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Richard Mosse: Infra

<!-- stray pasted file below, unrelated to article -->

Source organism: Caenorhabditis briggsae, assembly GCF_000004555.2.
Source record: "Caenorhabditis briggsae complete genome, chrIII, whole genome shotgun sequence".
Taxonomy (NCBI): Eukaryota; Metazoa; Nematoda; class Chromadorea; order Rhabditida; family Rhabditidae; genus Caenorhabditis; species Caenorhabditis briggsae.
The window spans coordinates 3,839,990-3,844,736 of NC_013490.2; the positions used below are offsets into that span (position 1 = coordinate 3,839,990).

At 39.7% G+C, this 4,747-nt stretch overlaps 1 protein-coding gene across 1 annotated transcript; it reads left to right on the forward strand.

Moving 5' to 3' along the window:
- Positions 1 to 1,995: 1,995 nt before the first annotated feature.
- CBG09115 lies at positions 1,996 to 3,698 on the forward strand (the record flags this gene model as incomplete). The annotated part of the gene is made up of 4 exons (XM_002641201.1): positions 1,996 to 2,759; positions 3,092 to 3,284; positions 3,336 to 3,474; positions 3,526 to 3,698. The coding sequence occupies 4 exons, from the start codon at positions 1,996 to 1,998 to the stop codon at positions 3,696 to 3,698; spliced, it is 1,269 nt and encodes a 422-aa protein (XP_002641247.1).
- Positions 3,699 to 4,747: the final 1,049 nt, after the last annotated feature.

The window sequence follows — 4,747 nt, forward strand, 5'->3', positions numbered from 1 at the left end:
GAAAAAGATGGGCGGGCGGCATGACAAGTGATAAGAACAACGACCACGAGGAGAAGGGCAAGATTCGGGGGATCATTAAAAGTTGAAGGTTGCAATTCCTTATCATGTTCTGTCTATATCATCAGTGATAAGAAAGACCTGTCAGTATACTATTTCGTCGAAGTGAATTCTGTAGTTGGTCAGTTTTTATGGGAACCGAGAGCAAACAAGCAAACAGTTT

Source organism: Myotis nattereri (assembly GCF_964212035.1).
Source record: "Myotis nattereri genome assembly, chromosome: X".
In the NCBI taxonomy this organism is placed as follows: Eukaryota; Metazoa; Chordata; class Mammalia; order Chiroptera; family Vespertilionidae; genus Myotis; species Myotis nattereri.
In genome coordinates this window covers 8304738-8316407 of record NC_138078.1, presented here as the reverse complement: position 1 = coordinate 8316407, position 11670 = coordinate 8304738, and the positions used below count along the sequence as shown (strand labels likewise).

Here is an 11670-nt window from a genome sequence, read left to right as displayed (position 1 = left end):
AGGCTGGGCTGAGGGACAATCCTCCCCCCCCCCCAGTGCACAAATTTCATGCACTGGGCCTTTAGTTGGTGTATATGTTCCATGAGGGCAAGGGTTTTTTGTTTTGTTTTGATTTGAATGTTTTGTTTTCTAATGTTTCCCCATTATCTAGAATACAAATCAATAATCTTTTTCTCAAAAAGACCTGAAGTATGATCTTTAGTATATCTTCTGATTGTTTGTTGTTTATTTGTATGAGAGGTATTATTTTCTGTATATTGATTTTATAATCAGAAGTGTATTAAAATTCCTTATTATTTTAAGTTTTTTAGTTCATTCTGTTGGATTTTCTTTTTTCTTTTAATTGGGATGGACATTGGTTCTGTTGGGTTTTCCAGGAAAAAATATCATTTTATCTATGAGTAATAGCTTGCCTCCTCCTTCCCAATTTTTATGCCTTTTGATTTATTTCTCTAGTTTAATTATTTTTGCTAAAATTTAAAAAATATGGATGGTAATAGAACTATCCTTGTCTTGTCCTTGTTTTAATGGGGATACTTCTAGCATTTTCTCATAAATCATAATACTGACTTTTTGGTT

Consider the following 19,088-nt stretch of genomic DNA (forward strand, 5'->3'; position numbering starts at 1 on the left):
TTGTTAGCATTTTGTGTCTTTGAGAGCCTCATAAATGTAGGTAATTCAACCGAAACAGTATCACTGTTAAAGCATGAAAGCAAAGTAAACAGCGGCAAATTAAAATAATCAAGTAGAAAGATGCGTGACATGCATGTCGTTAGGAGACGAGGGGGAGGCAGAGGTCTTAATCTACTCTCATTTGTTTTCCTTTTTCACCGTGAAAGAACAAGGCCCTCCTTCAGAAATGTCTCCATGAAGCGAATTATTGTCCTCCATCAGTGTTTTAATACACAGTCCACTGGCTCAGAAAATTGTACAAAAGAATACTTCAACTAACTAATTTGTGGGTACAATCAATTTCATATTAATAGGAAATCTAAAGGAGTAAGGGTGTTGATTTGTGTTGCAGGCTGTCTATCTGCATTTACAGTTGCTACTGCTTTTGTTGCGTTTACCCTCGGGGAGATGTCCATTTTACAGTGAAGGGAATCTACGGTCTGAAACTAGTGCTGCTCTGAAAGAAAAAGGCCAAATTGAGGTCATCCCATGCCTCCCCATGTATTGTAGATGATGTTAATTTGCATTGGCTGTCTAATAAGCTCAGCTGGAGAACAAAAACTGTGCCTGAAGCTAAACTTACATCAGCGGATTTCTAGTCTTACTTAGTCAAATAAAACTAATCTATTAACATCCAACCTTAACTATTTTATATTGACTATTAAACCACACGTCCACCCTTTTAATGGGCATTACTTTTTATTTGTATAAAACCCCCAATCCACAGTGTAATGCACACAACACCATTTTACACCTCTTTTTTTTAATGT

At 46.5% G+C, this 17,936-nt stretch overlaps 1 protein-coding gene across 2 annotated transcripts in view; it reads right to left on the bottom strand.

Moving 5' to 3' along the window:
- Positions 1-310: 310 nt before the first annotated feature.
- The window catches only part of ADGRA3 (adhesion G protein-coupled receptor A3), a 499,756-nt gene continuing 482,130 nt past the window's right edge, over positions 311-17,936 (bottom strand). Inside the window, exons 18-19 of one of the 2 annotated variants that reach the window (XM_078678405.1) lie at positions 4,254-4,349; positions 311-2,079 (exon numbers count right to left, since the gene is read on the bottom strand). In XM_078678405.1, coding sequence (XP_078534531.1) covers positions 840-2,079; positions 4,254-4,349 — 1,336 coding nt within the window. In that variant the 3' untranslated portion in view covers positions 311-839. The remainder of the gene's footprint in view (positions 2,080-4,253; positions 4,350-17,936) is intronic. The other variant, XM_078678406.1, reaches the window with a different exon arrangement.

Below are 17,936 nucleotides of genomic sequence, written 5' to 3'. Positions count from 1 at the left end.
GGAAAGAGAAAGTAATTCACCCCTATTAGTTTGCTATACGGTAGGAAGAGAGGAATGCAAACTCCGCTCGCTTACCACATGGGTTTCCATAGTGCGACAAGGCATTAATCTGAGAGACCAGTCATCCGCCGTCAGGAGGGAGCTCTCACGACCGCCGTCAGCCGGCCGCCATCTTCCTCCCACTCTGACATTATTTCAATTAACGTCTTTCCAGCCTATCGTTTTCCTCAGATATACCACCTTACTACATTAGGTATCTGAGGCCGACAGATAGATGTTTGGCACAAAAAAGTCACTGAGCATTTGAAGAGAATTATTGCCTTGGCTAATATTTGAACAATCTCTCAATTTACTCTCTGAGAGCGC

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On his journeys in eastern Congo, Mosse photographed rebel groups of constantly switching allegiances, fighting nomadically in a jungle war zone plagued by frequent ambushes, massacres, and systematic sexual violence. These tragic narratives urgently need telling but cannot be easily described. Like Joseph Conrad a century before him, Mosse discovered a disorienting and ineffable conflict situation, so trenchantly real that it verges on the abstract, at the limits of description. Focusing on the American artist's performative'Contrapposto Studies',Bruce Nauman's show atPunta della Dogana, Venice, gives new meaning to body language – on view until 27 November 2022 Catherine Opie's new exhibition ‘Walls, Windows and Blood’ is now on view at Thomas Dane Gallery, Naples The infrared film captures infrared light which is invisible to the human eye, with the "potential to make the invisible visible." Mosse draws parallels with the ongoing under-reported conflict in the Congo, where figures from the International Rescue Committee claim a total of 5.4 million people killed as a result of war since 1998.